So you want to work in (or run) a creative startup.
I spent the majority of my Saturday conducting interviews for my startup- The Cleveland Flea. We’re hiring for three internal positions- a big leap for a team of 4. We’ve been here before, of course. But never with such confidence and clarity. We’re not approaching this with fear or scarcity or even because we’re drowning in work. But that has been us in the past. It’s hard to get to a point in a startup when you have your shit together in all areas- in fact that’s sort of what defines a startup. You’re scrappy. You’re new. You’re building the plane as you’re flying it.
But not everyone is cut out to run one and not everyone is cut out to work inside of one. Here’s a look behind the curtain at Startup Culture (well, at least ours and the ones we study) and what it can be like to work within that environment.
TYPES OF STARTUPS + SMALL BUSINESSES
Non-VC High-Growth Startup
We’re a high-growth startup who is fully self-funded (ie we don’t take venture capital- yet). We’re similar to a nonprofit where we have a very strong mission and have a huge service component to our business. But we make every dollar we need. We don’t have investors. This was important to me for a few reasons. I don’t think that anyone should have given me money before I knew the basics of what would be required to make money inside my business. I would, however, take money now or start a VC because I am officially a CEO and I have both expertise and credibility and most importantly- business confidence. I think if someone would give me money now, I would 100% be able to turn it into a profitable investment with some predictability.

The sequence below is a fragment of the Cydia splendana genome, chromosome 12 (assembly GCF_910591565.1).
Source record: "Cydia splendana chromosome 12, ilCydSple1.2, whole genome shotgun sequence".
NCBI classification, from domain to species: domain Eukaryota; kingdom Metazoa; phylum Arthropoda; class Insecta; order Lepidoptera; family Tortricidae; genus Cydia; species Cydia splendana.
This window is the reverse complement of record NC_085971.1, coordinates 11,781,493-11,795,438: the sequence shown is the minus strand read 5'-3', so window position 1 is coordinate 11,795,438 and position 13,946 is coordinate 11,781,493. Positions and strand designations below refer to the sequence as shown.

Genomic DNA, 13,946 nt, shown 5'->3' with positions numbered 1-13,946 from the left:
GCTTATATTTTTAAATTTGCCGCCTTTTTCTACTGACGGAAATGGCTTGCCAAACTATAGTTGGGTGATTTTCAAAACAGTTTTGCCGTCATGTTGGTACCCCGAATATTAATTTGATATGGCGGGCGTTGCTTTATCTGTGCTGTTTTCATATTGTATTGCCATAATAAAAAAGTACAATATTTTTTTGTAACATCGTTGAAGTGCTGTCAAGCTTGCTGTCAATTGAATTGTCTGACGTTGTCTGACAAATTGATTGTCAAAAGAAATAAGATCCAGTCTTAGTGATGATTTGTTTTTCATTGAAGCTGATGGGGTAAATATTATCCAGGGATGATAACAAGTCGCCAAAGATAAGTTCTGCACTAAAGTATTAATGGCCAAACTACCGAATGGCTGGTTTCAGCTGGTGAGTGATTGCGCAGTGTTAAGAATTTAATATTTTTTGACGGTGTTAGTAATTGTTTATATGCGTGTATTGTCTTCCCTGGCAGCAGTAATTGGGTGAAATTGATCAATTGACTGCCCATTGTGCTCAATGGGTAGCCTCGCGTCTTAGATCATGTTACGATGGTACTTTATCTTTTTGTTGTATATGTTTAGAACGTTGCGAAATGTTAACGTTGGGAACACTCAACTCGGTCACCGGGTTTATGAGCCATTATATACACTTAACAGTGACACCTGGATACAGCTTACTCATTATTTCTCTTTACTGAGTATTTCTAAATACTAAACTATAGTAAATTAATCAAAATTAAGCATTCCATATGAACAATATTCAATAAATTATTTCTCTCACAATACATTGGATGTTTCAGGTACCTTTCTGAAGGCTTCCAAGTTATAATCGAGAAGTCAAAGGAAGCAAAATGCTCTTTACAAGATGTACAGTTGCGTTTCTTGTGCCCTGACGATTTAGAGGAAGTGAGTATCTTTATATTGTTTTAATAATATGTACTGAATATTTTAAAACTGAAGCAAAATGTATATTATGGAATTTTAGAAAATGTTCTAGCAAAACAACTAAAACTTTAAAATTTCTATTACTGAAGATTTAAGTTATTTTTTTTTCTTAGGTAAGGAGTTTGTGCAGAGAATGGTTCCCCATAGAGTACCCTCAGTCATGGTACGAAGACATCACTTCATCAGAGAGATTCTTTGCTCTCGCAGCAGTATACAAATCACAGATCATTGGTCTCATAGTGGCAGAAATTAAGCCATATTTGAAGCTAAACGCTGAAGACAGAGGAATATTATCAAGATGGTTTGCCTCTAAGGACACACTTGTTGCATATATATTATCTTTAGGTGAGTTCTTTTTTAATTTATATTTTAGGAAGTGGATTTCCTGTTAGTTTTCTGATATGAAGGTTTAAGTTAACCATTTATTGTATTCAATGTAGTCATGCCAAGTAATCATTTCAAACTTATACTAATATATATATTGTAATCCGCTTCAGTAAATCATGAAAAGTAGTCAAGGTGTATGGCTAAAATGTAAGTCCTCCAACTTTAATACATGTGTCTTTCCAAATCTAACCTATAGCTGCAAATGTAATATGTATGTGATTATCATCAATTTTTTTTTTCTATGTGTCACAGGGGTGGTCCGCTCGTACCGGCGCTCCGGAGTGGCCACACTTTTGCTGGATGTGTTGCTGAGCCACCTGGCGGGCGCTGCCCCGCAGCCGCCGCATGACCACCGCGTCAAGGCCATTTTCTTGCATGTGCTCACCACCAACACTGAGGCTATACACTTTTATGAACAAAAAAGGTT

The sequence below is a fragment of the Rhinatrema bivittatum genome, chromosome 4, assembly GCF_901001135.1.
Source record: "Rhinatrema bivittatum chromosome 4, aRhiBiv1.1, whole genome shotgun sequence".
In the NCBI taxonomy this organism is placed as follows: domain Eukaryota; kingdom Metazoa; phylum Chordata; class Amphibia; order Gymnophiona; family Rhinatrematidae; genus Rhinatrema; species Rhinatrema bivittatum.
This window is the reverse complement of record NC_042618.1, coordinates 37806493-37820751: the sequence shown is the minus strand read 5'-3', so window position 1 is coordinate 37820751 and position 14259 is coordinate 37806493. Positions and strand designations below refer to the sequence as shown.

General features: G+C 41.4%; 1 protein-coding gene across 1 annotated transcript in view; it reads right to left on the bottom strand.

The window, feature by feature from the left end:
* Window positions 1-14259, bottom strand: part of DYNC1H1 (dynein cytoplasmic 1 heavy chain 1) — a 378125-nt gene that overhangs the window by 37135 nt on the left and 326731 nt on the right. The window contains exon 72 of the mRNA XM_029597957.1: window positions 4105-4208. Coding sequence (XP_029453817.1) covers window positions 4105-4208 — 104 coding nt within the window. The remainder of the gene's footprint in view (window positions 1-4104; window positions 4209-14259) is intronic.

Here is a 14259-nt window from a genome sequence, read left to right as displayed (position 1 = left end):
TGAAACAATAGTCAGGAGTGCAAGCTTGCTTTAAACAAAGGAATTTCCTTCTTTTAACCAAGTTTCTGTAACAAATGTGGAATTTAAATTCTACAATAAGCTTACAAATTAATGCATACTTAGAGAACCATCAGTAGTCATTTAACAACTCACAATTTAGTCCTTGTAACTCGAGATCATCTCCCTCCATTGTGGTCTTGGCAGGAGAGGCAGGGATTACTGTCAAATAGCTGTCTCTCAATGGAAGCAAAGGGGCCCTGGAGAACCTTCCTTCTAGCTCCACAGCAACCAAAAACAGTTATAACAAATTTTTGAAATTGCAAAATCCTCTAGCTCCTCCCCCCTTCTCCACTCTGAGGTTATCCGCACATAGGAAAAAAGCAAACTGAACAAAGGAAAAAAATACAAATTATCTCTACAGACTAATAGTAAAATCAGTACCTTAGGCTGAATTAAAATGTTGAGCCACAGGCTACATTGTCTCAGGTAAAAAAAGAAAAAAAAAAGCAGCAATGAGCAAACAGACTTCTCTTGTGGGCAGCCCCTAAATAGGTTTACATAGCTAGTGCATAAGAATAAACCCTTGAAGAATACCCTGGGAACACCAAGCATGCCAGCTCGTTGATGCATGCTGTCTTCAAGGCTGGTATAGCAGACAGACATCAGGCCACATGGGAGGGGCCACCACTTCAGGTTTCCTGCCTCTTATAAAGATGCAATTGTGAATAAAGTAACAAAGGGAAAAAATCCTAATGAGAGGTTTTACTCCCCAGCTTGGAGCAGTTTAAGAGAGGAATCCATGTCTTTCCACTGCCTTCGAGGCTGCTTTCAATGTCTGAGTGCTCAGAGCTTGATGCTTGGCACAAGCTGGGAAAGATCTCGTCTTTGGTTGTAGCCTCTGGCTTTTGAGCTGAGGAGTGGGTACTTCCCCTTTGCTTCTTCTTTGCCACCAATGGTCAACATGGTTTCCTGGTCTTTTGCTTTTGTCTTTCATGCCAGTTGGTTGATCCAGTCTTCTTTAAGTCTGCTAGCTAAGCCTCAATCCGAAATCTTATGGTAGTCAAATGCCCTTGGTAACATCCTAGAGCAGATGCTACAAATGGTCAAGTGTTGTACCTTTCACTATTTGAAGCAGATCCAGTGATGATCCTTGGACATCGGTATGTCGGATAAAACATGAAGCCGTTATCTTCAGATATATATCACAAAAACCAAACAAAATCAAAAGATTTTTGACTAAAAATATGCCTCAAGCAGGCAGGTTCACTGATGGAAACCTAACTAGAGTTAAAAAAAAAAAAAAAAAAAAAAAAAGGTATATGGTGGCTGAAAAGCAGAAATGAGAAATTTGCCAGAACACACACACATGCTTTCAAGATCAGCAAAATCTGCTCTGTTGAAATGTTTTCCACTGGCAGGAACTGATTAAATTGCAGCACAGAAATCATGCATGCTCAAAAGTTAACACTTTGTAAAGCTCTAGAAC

These are the types of startups that you hear about all the time in Silicon Valley. How this sort of works is that someone has a great idea and then has to develop it (usually as a side hustle because they’ve got bills to pay) and when it gets to a certain point they try to sell investors on it so that investors will give them operating capital for a certain period of time- usually the time is based on when they’ll be able to become significantly financially viable. So the investors get paid back soonish.
Many small businesses can’t quite entertain the idea of growth. They’re either too early in that process or they really aren’t trying to grow. And that’s perfectly fine. When it’s not fine is when small businesses want to grow but can’t figure it out and so they sort of avoid it and focus on scarcity only. Having a growth mentality is good if that’s what you want but it’s also fine if you want to remain a one person or very small operation. You just have to be really really good at what you do because competition does not care if you want to remain small.